In ’17, 10% rise in Indians getting US citizenship
UN figures pegging international migrants worldwide at 272 million reflects a rise of 23% over 2010 data, where the migrant population was 221million. UN’s data set is based largely on collated census figures. UN defines international migrants as anyone who changes their country of usual residence, irrespective of their motive — be it for work or as a refugee.
“Although migration is global, most journeys are taking place within a limited set of countries, with the US, Germany, and Saudi Arabia making up the top three,” said a UN press release. The US hosted the largest number of international migrants (close to 51 million), followed by Germany and Saudi Arabia, with nearly 13 million migrants each.
The press release quoted John Wilmoth, director, UN’s department of economic and social affairs (DESA) saying: “The link between migration and development is very well established.” “As a general observation, the contribution of migrants both in host countries and countries of origin, includes sending valuable remittances back to countries of origin, and a big social contribution through transmission of ideas,” he said.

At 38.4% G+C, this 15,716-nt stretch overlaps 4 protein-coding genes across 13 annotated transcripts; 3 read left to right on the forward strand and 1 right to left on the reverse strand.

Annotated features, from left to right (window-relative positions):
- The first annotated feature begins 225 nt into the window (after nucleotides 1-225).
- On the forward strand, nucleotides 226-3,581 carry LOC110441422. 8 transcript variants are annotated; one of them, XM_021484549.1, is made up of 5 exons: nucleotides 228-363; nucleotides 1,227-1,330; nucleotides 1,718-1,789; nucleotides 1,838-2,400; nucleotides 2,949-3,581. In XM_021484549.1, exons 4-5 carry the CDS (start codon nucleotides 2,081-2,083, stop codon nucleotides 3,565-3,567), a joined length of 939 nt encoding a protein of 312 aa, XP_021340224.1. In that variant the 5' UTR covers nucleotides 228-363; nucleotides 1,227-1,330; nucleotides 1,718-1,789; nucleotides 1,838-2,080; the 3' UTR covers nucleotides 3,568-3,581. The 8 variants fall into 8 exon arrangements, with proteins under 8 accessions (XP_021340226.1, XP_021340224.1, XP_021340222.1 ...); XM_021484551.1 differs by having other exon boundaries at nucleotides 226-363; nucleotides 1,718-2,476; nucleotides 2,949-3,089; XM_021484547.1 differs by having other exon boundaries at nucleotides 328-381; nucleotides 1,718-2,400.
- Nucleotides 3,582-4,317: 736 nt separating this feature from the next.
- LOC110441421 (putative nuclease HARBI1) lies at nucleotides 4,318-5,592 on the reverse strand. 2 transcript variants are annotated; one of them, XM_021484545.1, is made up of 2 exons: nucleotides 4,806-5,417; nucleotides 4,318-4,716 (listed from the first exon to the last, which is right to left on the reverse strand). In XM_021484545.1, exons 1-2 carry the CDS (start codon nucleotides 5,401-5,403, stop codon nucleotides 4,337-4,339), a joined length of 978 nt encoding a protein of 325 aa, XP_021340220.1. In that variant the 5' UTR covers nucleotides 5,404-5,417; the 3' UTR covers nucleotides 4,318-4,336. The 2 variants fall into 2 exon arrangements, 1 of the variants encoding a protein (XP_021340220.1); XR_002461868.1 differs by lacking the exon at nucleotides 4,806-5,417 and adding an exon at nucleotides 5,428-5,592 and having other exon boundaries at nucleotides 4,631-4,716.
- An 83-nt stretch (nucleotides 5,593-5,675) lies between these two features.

Another report, released on Wednesday in Paris, by the Organisation for Cooperation and Economic Development (OECD), shows that migration flows to OECD countries rose slightly by 2% in 2018, with around 5.3 million new ‘permanent’ migrants — this does not include temporary labour migration or international students.
Country-wise data for 2017 shows that ‘total’ inflow of new migrants to OECD countries in 2017 was 6.8 million, a miniscule decline of 1% over the previous year’s figure. The top three countries of origin of new immigrants were China, Romania and India. With 3.04 lakh new immigrants from India, the country occupied third place and accounted for 4.5% of total inflows (as opposed to 3.8% in the previous year). In 2016, owing to a heavy influx of migrants from Syria, India had occupied fourth position. China continued to retain its leadership position, accounting for 8.1% of total OECD inflows in 2017.
As regards the Indian diaspora, more than 50,000 acquired US citizenship (a 10% rise over the previous year). Also, 10,000 Indians acquired Canadian citizenship and 17,000 obtained British citizenship. These statistics showed a decline of 40% and 33% respectively.
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